3. In terms of regulatory barriers, mHealth has more hoops to jump through due to its interdisciplinary appeal to various government agencies and intergovernmental organizations. During the 2010 World Health Assembly in Geneva, determining who should be responsible for regulating counterfeit drugs was a hot topic. The Indian representation was quick to bring up the semantic issue of the difference between the labels of “counterfeit” and “QSE” (quality, safety and efficacy).  The former connotes economic and intellectual property interests, and would interest World Intellectual Property Organization and the World Trade Organization more than the latter, which would be within the domain of the WHO and the International Conference on Harmonisation of Technical Requirements for Registration of Pharmaceuticals for Human Use.  The mobile technology would be relevant to the International Telecommunication Union and other international efforts to harmonize technology. From a U.S. domestic standpoint, whether or not mHealth applications will be classified as medical devices will influence the technology’s longevity. The FCC has a much faster turnaround rate for device approval, whereas filing for approval through the Food & Drug Administration requires more patience. Unlike the pharmaceutical approval process, regulatory barriers could make or break the future of mHealth due to the rapid turnover rates of mobile technology, which requires constant tweaking and updates, as many experts were quick to point out during the summit.
  4. Even if mHealth has the regulatory approval, sufficient funding, and the results to back its effectiveness, it must fit into day-to-day life and existing healthcare paradigms to ensure its survival. What about all the signs in hospitals that say “no phones allowed?”  What about at an airport, when individuals with pacemakers must undergo a physical security check to avoid stepping through the scanner? What about when you board the plane and the flight attendant tells you to switch off your phone? What about the flight attendants that seem unable to tell the difference between a phone, an e-reader, and devices such as iPhones that integrate multiple technologies? What about across borders? Will you be sure your device will still operate during your business trip to Dubai?  What about privacy concerns? The possibility of opening the door to insurance fraud and identity theft is still a concern for many in the United States. Confidentiality also is an issue for other countries, such as those where fear of stigmatization due to HIV/AIDS infection still has a strong impact on the decision of many to be tested, and also in determining their individual treatment plans.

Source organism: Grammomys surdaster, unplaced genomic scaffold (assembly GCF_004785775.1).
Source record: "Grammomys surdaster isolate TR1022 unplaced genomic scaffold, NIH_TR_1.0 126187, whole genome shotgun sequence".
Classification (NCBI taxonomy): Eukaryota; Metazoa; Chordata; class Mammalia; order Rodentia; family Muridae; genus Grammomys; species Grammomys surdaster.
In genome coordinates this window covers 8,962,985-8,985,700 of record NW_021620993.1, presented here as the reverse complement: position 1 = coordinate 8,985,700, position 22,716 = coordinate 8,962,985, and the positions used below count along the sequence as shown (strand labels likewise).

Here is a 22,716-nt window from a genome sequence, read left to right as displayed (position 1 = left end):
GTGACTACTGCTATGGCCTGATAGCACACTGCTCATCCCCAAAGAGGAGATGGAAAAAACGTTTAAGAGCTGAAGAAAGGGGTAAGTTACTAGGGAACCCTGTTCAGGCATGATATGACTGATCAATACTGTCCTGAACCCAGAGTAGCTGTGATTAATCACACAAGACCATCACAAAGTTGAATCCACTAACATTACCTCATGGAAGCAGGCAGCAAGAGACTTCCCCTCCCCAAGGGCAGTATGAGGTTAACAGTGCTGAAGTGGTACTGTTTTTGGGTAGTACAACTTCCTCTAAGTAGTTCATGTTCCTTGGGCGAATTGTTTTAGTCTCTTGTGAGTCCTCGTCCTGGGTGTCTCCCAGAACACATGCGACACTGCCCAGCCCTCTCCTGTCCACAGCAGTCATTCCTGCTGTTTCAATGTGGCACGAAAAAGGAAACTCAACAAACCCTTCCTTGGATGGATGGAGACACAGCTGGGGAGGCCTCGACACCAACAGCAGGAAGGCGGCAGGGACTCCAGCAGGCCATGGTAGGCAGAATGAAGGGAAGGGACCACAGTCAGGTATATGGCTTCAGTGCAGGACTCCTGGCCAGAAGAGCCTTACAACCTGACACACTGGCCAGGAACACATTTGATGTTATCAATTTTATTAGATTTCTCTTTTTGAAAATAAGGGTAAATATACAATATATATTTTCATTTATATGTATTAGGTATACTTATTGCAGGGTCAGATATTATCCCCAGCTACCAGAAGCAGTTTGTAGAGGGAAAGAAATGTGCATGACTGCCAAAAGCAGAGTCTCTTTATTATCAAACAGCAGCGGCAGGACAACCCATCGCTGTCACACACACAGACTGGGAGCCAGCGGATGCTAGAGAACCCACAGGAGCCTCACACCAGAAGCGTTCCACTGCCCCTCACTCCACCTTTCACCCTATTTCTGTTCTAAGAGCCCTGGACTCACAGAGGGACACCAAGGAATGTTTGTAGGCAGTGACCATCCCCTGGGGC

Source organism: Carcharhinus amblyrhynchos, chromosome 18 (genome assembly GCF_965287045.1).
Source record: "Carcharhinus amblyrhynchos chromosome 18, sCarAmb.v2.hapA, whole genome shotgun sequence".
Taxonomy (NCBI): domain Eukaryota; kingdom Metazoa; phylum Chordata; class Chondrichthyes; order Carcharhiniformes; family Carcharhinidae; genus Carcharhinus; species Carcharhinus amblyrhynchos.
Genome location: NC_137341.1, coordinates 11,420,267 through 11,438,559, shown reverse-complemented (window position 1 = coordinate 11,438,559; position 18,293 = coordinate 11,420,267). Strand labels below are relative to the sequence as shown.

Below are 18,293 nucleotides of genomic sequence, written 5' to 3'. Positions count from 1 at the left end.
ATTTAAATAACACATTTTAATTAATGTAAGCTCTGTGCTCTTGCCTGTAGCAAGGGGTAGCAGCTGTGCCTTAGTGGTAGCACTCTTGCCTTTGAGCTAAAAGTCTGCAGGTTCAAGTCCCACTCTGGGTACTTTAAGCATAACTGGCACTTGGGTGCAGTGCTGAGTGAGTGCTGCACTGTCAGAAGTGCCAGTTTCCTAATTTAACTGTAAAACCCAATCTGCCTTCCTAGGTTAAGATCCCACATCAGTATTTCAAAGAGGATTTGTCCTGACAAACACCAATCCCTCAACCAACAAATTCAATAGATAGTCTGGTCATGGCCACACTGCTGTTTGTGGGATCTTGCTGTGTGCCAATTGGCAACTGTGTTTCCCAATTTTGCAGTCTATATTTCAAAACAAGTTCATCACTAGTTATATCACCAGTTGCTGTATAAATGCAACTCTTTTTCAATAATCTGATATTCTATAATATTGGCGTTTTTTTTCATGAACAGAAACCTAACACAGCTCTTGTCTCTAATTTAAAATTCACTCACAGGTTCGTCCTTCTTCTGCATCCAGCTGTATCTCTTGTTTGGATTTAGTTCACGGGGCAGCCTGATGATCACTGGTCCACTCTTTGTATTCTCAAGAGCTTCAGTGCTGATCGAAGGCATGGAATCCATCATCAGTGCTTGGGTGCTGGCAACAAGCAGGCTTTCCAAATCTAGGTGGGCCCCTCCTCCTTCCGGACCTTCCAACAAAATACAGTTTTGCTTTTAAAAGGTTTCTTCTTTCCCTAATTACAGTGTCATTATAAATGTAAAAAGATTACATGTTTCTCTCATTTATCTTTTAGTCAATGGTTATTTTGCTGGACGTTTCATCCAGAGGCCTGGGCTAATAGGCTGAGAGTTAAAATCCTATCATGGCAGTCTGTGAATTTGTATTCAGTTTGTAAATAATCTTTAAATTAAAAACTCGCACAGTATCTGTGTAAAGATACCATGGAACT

Other concerns voiced included issues with populations where literacy is not a given, much less access to mobile technology and signal reception.

The amount of interagency cooperation required to regulate mobile technology in its application to public health is immense. Luckily, the summit offered some solutions:

  • Making data talk using personal stories instead of pure statistics
  • Interagency cooperation from the get-go
  • Cooperation and transparency across sectors, especially public-private partnerships
  • Finding a compromise between regulatory policy and encouraging innovation, and a balance between business models and personal success stories to illustrate to potential funding sources and healthcare ministers across the world that improved health will benefit all participating parties.